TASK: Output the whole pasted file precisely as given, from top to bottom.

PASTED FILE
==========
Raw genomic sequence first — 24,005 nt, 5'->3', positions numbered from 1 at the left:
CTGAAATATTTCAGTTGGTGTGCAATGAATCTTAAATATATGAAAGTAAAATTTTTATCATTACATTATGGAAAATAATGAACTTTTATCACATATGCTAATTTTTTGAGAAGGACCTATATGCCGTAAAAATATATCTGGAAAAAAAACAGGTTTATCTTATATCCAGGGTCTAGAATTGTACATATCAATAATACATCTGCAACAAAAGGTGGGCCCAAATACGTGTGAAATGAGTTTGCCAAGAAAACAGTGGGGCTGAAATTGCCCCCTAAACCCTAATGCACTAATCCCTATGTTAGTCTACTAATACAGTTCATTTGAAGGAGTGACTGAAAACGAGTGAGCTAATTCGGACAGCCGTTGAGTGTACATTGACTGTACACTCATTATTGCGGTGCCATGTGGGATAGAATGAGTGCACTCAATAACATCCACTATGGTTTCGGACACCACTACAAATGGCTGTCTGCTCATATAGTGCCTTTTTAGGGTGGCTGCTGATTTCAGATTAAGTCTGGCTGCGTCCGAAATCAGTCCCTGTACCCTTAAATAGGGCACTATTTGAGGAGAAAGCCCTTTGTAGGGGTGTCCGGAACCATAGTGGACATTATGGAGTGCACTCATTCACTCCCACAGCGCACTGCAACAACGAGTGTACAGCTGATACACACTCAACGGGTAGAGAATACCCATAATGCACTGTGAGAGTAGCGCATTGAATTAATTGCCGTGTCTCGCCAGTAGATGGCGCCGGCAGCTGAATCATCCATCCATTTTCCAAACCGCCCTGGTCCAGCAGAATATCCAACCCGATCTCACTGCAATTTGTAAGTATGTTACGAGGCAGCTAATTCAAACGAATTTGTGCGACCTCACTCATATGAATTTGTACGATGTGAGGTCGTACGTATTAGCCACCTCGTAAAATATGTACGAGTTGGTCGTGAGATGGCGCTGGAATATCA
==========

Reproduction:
Raw genomic sequence first — 24,005 nt, 5'->3', positions numbered from 1 at the left:
CTGAAATATTTCAGTTGGTGTGCAATGAATCTTAAATATATGAAAGTAAAATTTTTATCATTACATTATGGAAAATAATGAACTTTTATCACATATGCTAATTTTTTGAGAAGGACCTATATGCCGTAAAAATATATCTGGAAAAAAAACAGGTTTATCTTATATCCAGGGTCTAGAATTGTACATATCAATAATACATCTGCAACAAAAGGTGGGCCCAAATACGTGTGAAATGAGTTTGCCAAGAAAACAGTGGGGCTGAAATTGCCCCCTAAACCCTAATGCACTAATCCCTATGTTAGTCTACTAATACAGTTCATTTGAAGGAGTGACTGAAAACGAGTGAGCTAATTCGGACAGCCGTTGAGTGTACATTGACTGTACACTCATTATTGCGGTGCCATGTGGGATAGAATGAGTGCACTCAATAACATCCACTATGGTTTCGGACACCACTACAAATGGCTGTCTGCTCATATAGTGCCTTTTTAGGGTGGCTGCTGATTTCAGATTAAGTCTGGCTGCGTCCGAAATCAGTCCCTGTACCCTTAAATAGGGCACTATTTGAGGAGAAAGCCCTTTGTAGGGGTGTCCGGAACCATAGTGGACATTATGGAGTGCACTCATTCACTCCCACAGCGCACTGCAACAACGAGTGTACAGCTGATACACACTCAACGGGTAGAGAATACCCATAATGCACTGTGAGAGTAGCGCATTGAATTAATTGCCGTGTCTCGCCAGTAGATGGCGCCGGCAGCTGAATCATCCATCCATTTTCCAAACCGCCCTGGTCCAGCAGAATATCCAACCCGATCTCACTGCAATTTGTAAGTATGTTACGAGGCAGCTAATTCAAACGAATTTGTGCGACCTCACTCATATGAATTTGTACGATGTGAGGTCGTACGTATTAGCCACCTCGTAAAATATGTACGAGTTGGTCGTGAGATGGCGCTGGAATATCA